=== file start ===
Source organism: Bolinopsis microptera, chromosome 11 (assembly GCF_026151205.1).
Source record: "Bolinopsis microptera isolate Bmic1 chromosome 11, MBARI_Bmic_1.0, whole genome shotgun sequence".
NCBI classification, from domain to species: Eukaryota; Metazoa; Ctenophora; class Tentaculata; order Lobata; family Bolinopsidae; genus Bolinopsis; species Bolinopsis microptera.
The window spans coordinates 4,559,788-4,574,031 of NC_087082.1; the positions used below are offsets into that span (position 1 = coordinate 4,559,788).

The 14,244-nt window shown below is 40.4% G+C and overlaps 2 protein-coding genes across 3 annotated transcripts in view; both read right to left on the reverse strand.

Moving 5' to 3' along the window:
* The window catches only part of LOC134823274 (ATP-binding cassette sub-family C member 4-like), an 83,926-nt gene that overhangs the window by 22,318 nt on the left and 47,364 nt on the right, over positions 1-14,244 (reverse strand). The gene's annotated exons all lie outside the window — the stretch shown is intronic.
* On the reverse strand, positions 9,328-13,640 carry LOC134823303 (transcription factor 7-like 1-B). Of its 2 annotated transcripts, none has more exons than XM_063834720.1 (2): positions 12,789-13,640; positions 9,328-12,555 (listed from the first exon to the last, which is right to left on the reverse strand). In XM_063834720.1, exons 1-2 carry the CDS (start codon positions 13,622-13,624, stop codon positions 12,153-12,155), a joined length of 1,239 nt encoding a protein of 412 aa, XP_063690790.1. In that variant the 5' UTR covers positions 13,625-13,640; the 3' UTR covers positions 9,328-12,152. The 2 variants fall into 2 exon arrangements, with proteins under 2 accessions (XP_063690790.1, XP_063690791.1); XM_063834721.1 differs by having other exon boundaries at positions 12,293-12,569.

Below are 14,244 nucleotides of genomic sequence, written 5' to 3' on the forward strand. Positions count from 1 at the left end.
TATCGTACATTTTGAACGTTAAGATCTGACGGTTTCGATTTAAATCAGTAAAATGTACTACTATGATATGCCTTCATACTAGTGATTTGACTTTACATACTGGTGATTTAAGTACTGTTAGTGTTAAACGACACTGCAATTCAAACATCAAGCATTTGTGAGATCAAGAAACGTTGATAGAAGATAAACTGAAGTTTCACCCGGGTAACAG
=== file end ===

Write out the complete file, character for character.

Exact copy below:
Source organism: Bolinopsis microptera, chromosome 11 (assembly GCF_026151205.1).
Source record: "Bolinopsis microptera isolate Bmic1 chromosome 11, MBARI_Bmic_1.0, whole genome shotgun sequence".
NCBI classification, from domain to species: Eukaryota; Metazoa; Ctenophora; class Tentaculata; order Lobata; family Bolinopsidae; genus Bolinopsis; species Bolinopsis microptera.
The window spans coordinates 4,559,788-4,574,031 of NC_087082.1; the positions used below are offsets into that span (position 1 = coordinate 4,559,788).

The 14,244-nt window shown below is 40.4% G+C and overlaps 2 protein-coding genes across 3 annotated transcripts in view; both read right to left on the reverse strand.

Moving 5' to 3' along the window:
* The window catches only part of LOC134823274 (ATP-binding cassette sub-family C member 4-like), an 83,926-nt gene that overhangs the window by 22,318 nt on the left and 47,364 nt on the right, over positions 1-14,244 (reverse strand). The gene's annotated exons all lie outside the window — the stretch shown is intronic.
* On the reverse strand, positions 9,328-13,640 carry LOC134823303 (transcription factor 7-like 1-B). Of its 2 annotated transcripts, none has more exons than XM_063834720.1 (2): positions 12,789-13,640; positions 9,328-12,555 (listed from the first exon to the last, which is right to left on the reverse strand). In XM_063834720.1, exons 1-2 carry the CDS (start codon positions 13,622-13,624, stop codon positions 12,153-12,155), a joined length of 1,239 nt encoding a protein of 412 aa, XP_063690790.1. In that variant the 5' UTR covers positions 13,625-13,640; the 3' UTR covers positions 9,328-12,152. The 2 variants fall into 2 exon arrangements, with proteins under 2 accessions (XP_063690790.1, XP_063690791.1); XM_063834721.1 differs by having other exon boundaries at positions 12,293-12,569.

Below are 14,244 nucleotides of genomic sequence, written 5' to 3' on the forward strand. Positions count from 1 at the left end.
TATCGTACATTTTGAACGTTAAGATCTGACGGTTTCGATTTAAATCAGTAAAATGTACTACTATGATATGCCTTCATACTAGTGATTTGACTTTACATACTGGTGATTTAAGTACTGTTAGTGTTAAACGACACTGCAATTCAAACATCAAGCATTTGTGAGATCAAGAAACGTTGATAGAAGATAAACTGAAGTTTCACCCGGGTAACAG